The Unknown Hoysala Hero Kuvara-Lakshma’s Ultimate Sacrifice
WHEN AENEAS GAZES at a mural depicting the battles of the Great Trojan War, his tongue involuntarily composes a heartfelt wail: “sunt lacrimae rerum et mentem mortalia tangunt!” — there are tears for things, and mortal things touch the mind! The mural has been found in the Carthaginian temple dedicated to Juno, the Goddess who is the protector and counsellor of the State. The battle scene is deeply personal to Aeneas: his beloved countrymen and his dear friends have become corpses painted on lifeless stone.
A kindred lament wells up within us when we read Hoysala history. Among all the great Hindu empires that flourished in the post-Gupta era, the Hoysala is marked by quite a unique eminence. Its three-century tenure was notable more for its cultural achievements than military exploits. No other Hindu empire before or after it had touched such exquisite perfection in sculptural art. In a way, the Hoysala Empire can be likened to a tragic hero in our national history. This owes mainly to two reasons. One, the grisly manner in which the Hoysala power was extinguished by serial Islamic invasions from Delhi. Two, the phenomenal rise of Vijayanagara, which eclipsed the Hoysala glory preceding it.
Happily for us, there is a wealth of historical information to accurately reconstruct the Hoysala era, and much good work has been done in this direction. There is literally a flood of literature related to Hoysala temples. It would be even better if a comprehensive work on the social life of that period was produced. Even the extant epigraphic evidence opens an enchanting and ennobling world from which we have much to learn.
THIS ESSAY SERIES NARRATES one such ennobling story from an inscription dated 1220 CE. The eponymous Hoysalesvara Temple in the Hoysala capital Halebidu (Dvarasamudra) is today a major “tourist attraction” both in Karnataka and India. It is common to see a sizeable population of western tourists admiring the magnificent temple, its arresting architecture and elegant sculptures. But what the average tourist and devotee alike misses is the treasure-trove of real-life stories that it contains. Our story is found engraved at the bottom of a pillar in the western enclosure of the temple complex.
First discovered in 1900-01, it narrates the extraordinary tale of Kuvara-Lakshma, a minister, general and close confidant of the Hoysala monarch, Vira Ballala II who ruled from 1173-1220. The grandson of the formidable Vishnuvardhana — the architect of Hoysala glory — Vira Ballala II surpassed his grandfather and transformed the Hoysala into a pan South-Indian Empire. In one imperial sweep, he battered the Devagiri Sevunas, clobbered the Southern Kalachuris, vanquished the Madurai Pandyas and decimated the Cholas of Thanjavur. All historians are unanimous in their verdict that he was the greatest Hoysala ruler. Kannada language and literature acquired a brilliant sheen under his patronage. His court poets included weighty names like Janna, Nemichandra and Rudrabhatta. The ornate temples of Kedareshwara (Halebidu), Amruteshwara (Amrutapura), Veeranarayana (Belavadi), and the twin ensembles Chennakeshava and Nageshvara (Mosale) were built during his regime. Vira Ballala II ascended the throne when he was just eighteen and departed the mortal world when he was just fifty-five, after building a vast empire. Today’s Hindu men aged fifty-five strut around in shopping malls and on beaches wearing ill-fitting Bermuda shorts like permanent adolescents.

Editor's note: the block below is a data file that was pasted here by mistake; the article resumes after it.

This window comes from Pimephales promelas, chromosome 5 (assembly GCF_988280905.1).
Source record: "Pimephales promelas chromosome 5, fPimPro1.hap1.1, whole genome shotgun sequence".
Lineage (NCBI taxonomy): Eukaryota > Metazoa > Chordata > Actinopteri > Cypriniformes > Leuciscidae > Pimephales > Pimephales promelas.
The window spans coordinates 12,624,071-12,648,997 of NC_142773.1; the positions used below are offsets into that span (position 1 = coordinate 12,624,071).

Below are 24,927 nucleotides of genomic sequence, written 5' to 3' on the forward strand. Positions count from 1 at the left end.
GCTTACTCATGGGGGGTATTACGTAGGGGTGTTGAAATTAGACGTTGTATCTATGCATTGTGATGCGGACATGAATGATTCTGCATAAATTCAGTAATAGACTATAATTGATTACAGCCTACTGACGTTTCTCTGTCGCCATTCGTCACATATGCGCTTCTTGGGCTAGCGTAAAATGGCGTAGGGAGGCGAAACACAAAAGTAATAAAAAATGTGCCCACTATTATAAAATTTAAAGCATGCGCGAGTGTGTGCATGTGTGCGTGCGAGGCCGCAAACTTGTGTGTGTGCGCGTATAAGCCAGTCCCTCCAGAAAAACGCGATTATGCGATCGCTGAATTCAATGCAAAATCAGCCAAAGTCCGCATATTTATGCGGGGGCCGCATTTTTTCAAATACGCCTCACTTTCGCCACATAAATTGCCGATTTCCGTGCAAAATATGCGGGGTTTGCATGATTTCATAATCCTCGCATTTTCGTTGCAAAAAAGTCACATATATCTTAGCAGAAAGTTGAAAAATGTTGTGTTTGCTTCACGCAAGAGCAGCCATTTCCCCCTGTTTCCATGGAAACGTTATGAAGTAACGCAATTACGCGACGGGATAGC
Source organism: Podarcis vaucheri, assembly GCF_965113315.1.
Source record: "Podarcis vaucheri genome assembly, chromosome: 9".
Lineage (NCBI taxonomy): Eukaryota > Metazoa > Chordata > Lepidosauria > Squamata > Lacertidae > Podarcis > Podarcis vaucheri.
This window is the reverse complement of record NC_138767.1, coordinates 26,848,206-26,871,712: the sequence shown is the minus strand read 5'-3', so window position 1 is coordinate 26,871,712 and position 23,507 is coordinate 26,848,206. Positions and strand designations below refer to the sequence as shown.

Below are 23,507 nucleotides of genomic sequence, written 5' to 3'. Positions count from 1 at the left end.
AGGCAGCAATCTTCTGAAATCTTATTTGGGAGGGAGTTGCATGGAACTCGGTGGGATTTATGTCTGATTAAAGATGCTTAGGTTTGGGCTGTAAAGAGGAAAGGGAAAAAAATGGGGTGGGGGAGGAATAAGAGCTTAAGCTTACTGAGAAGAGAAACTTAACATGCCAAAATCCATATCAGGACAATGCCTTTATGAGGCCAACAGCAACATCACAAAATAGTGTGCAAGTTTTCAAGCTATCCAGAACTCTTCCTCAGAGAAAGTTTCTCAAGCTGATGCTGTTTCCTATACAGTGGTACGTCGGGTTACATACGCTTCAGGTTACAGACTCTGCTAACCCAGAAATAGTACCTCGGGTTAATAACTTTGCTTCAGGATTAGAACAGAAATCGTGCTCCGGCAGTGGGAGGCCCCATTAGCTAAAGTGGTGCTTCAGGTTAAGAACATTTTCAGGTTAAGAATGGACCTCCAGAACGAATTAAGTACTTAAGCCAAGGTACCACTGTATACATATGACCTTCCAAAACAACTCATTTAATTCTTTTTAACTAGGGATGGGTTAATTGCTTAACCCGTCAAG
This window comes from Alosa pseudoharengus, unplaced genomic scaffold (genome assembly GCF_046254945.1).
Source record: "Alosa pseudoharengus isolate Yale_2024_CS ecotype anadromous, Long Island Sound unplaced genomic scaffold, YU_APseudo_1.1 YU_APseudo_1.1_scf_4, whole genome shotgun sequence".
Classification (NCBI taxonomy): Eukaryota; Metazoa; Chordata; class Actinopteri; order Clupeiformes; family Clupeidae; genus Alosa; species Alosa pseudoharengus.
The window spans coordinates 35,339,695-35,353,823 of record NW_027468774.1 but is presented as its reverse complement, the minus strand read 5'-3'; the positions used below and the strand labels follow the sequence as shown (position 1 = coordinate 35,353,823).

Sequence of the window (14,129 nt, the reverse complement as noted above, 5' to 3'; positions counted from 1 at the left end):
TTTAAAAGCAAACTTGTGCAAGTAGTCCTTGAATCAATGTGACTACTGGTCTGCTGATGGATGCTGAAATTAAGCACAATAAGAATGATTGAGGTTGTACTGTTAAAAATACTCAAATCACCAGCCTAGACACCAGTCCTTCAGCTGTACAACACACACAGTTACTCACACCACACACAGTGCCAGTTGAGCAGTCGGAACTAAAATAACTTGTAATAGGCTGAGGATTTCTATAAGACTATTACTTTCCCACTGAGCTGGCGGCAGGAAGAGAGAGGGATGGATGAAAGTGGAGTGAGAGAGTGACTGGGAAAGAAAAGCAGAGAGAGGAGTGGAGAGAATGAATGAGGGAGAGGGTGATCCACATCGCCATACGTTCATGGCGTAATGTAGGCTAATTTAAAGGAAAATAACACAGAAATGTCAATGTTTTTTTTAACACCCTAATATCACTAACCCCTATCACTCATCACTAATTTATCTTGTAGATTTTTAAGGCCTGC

Kuvara-Lakshma was the commander who stood rock-solid with his master till the very end — in war and peace. The aforementioned inscription, technically called the Garuda Pillar Inscription describes Kuvara-Lakshma in both laudatory and moving terms:
“Vira Ballala II’s minister was Kuvara-Lakshma. As if the (king’s) palace were his cradle, (the king’s) bounty, the oil for his mouth, his nurses were the members of the (king’s) female apartments—thus did king Ballala cherish Kuvara-Lakshma-dandadhisa (commander-in-chief). As a son Guru and deity alike was his ruler; both for this world and the next, no other god had Kuvara-Lakshma… Between servant and king there was no difference; the glory and marks of royalty were equal in both, and they both together protected the earth in great prosperity… Kuvara-Lakshma devoted his wealth and his life for the gifts and the victory of Vira-Ballala-Deva; and conquered the world for him as far as the southern ocean, bestowing unstinted charity on the learned and the scholars…” (Italics added)
Such deep attachment towards one’s Master and King was quite common in that era. But what distinguished Kuvara-Lakshma was the ultimate sacrifice that he performed in honour of Vira Ballala II.
That story will be narrated in the next episode.
To be continued
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